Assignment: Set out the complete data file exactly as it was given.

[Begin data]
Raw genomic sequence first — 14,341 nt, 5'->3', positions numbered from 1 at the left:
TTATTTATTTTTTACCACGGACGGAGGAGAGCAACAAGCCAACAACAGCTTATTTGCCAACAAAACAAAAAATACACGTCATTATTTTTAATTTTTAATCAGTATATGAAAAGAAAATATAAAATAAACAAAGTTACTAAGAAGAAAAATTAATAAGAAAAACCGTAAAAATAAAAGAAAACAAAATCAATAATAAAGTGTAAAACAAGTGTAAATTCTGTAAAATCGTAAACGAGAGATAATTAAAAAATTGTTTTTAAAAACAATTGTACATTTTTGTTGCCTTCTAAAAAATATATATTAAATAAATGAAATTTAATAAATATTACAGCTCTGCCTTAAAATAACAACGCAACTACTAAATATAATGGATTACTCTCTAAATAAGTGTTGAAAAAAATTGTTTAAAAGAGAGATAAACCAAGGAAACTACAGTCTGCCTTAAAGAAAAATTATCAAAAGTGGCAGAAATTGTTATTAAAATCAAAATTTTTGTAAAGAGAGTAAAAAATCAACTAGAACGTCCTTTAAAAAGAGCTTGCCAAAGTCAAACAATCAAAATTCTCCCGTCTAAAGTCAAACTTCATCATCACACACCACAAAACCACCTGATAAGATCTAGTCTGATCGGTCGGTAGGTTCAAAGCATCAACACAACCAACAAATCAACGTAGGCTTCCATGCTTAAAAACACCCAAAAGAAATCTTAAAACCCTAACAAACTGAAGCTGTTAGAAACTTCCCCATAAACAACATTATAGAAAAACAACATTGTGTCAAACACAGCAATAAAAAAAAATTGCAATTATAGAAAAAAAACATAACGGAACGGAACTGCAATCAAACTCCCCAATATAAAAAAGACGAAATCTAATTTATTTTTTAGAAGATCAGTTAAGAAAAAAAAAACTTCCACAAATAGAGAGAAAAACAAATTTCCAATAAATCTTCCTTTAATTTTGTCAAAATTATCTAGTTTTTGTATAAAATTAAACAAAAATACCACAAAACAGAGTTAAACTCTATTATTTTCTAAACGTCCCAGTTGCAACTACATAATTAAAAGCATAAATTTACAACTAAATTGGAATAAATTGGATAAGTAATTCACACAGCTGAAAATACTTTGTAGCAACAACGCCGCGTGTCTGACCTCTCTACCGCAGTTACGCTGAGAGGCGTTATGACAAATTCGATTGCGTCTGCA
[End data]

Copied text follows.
Raw genomic sequence first — 14,341 nt, 5'->3', positions numbered from 1 at the left:
TTATTTATTTTTTACCACGGACGGAGGAGAGCAACAAGCCAACAACAGCTTATTTGCCAACAAAACAAAAAATACACGTCATTATTTTTAATTTTTAATCAGTATATGAAAAGAAAATATAAAATAAACAAAGTTACTAAGAAGAAAAATTAATAAGAAAAACCGTAAAAATAAAAGAAAACAAAATCAATAATAAAGTGTAAAACAAGTGTAAATTCTGTAAAATCGTAAACGAGAGATAATTAAAAAATTGTTTTTAAAAACAATTGTACATTTTTGTTGCCTTCTAAAAAATATATATTAAATAAATGAAATTTAATAAATATTACAGCTCTGCCTTAAAATAACAACGCAACTACTAAATATAATGGATTACTCTCTAAATAAGTGTTGAAAAAAATTGTTTAAAAGAGAGATAAACCAAGGAAACTACAGTCTGCCTTAAAGAAAAATTATCAAAAGTGGCAGAAATTGTTATTAAAATCAAAATTTTTGTAAAGAGAGTAAAAAATCAACTAGAACGTCCTTTAAAAAGAGCTTGCCAAAGTCAAACAATCAAAATTCTCCCGTCTAAAGTCAAACTTCATCATCACACACCACAAAACCACCTGATAAGATCTAGTCTGATCGGTCGGTAGGTTCAAAGCATCAACACAACCAACAAATCAACGTAGGCTTCCATGCTTAAAAACACCCAAAAGAAATCTTAAAACCCTAACAAACTGAAGCTGTTAGAAACTTCCCCATAAACAACATTATAGAAAAACAACATTGTGTCAAACACAGCAATAAAAAAAAATTGCAATTATAGAAAAAAAACATAACGGAACGGAACTGCAATCAAACTCCCCAATATAAAAAAGACGAAATCTAATTTATTTTTTAGAAGATCAGTTAAGAAAAAAAAAACTTCCACAAATAGAGAGAAAAACAAATTTCCAATAAATCTTCCTTTAATTTTGTCAAAATTATCTAGTTTTTGTATAAAATTAAACAAAAATACCACAAAACAGAGTTAAACTCTATTATTTTCTAAACGTCCCAGTTGCAACTACATAATTAAAAGCATAAATTTACAACTAAATTGGAATAAATTGGATAAGTAATTCACACAGCTGAAAATACTTTGTAGCAACAACGCCGCGTGTCTGACCTCTCTACCGCAGTTACGCTGAGAGGCGTTATGACAAATTCGATTGCGTCTGCA